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Strand/Preview Testing and Patch/Predisposition Testing

By: Susan Maccoy
Tel: (312) 771-8086
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Strand/Preview Testing

Strand/preview testing of hair allows the professional stylist to observe and accurately determine: (1) a hair color formulation, (2) the timing required to achieve the desired result, (3) whether pre - or - post treatment will be necessary, and yes/no procedure evaluation to be performed based on final hair integrity. The test area is usually selected from an area of hair below the occipital line, unless color data from the crown of the head is needed to complete the formulation process. Strand/preview testing also allows the stylist to determine if there are any outside influences that could affect the ultimate result. Outside influences that can affect results include the use or presence of sulfur-based medicines or topical creams, vitamins, minerals, shampoos for dandruff or psoriasis, vegetable tints, henna, and/or metallic-based dye or can be environmentally based as the heat or air conditioning drafts in the facility.

Standard: Cosmetology schools and hair color manufacturers "recommend" this safety precaution.

Patch/Predisposition Testing

Allergy to aniline derivative tint is unpredictable. Some clients are already sensitive while others may develop an allergic response after years of successfully receiving color services. Sensitivity may also arise in conjunction with other health issues. It is important to identify allergic clients. Before applying an aniline derivative tint, a patch or predisposition test should be conducted. The test results should be negative, showing no swelling, burning, itching, or blisters.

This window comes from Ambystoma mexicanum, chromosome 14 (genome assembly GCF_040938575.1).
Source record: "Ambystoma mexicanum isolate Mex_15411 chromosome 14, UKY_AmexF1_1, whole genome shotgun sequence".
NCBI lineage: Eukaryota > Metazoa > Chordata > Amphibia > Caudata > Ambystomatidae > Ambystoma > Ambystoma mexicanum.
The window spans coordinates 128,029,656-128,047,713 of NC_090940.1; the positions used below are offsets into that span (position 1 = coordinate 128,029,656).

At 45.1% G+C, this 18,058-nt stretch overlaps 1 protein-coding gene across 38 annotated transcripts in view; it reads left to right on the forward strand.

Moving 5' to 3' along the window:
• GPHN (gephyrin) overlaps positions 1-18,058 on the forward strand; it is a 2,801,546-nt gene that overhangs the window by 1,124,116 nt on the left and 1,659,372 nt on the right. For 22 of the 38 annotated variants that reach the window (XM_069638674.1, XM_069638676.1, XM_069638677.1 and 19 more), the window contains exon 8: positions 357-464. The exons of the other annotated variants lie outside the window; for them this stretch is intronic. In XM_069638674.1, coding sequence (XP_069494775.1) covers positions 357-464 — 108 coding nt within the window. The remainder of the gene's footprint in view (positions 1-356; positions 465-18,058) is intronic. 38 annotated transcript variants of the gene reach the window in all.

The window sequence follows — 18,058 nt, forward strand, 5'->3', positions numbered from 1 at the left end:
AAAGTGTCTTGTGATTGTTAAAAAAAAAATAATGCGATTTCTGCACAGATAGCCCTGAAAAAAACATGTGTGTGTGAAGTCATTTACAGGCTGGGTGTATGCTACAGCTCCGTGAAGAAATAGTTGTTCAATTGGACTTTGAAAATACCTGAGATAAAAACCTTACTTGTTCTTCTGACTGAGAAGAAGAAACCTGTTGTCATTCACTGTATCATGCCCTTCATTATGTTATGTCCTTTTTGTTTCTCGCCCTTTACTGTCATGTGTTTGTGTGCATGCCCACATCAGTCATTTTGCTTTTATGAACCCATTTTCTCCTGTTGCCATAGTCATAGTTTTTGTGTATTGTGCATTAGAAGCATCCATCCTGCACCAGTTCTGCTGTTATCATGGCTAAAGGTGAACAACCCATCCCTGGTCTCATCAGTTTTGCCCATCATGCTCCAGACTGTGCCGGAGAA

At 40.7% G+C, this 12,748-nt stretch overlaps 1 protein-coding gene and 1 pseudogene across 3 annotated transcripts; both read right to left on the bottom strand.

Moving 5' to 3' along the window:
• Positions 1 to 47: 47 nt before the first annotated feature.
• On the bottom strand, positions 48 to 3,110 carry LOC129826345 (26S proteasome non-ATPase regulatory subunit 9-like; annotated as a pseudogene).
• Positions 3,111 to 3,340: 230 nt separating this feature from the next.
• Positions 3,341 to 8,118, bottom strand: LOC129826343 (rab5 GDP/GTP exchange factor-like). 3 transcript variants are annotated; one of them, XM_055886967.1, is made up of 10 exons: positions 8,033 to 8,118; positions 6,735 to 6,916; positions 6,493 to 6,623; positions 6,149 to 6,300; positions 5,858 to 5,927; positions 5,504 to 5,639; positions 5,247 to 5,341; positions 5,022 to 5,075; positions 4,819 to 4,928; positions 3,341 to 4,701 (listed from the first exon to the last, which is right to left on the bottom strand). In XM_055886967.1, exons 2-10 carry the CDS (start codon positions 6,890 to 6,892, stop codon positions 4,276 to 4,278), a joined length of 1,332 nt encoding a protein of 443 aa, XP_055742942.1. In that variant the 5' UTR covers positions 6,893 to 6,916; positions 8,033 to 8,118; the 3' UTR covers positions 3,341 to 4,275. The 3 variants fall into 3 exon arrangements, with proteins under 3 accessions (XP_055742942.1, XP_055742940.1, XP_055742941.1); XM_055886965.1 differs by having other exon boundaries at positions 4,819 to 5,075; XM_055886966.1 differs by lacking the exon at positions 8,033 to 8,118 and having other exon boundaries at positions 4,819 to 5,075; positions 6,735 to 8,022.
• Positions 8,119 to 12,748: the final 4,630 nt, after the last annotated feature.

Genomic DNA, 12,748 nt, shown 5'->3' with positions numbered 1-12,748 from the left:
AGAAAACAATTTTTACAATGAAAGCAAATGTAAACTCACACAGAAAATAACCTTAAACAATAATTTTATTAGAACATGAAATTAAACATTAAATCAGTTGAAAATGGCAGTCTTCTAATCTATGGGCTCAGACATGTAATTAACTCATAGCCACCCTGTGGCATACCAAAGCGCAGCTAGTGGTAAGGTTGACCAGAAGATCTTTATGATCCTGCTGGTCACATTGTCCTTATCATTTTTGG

Standard: Cosmetology schools and hair color manufacturers "recommend" this safety procedure, which is printed on or in every instruction document, and text book. The U.S. Federal Food, Drug, and Cosmetic Act prescribes that a patch or pre-disposition test must be given 24 - 48 hours prior to each application of an aniline tint or toner. The test used for the skin must be the same formula as that used for the hair coloring service. The hair stylist should perform the test gloved.

(Note: There is no test for reaction to inhaled fumes other than exposure to the mixed active product.)

As you can see these two tests are separate, individual, and non-competitive. Both tests are strongly "recommended" as necessary and required industry wide.

How do these recommendations effect your case? Let's talk about it?

Susan Maccoy is an actively practicing Cosmetologist and experienced Expert Witness on Beauty Salon and Spa and its Products, Processes, Procedures, Policies and Standards. With over 45 years of experience, Ms. Maccoy combines an extensive background and foundation of knowledge in cosmetology and salon business and operations with critical and analytical thinking to provide solid, informed support for litigation. She is a salon owner and has been a manager of independent and franchise chain salons. She holds current cosmetology licenses in Illinois and Florida.

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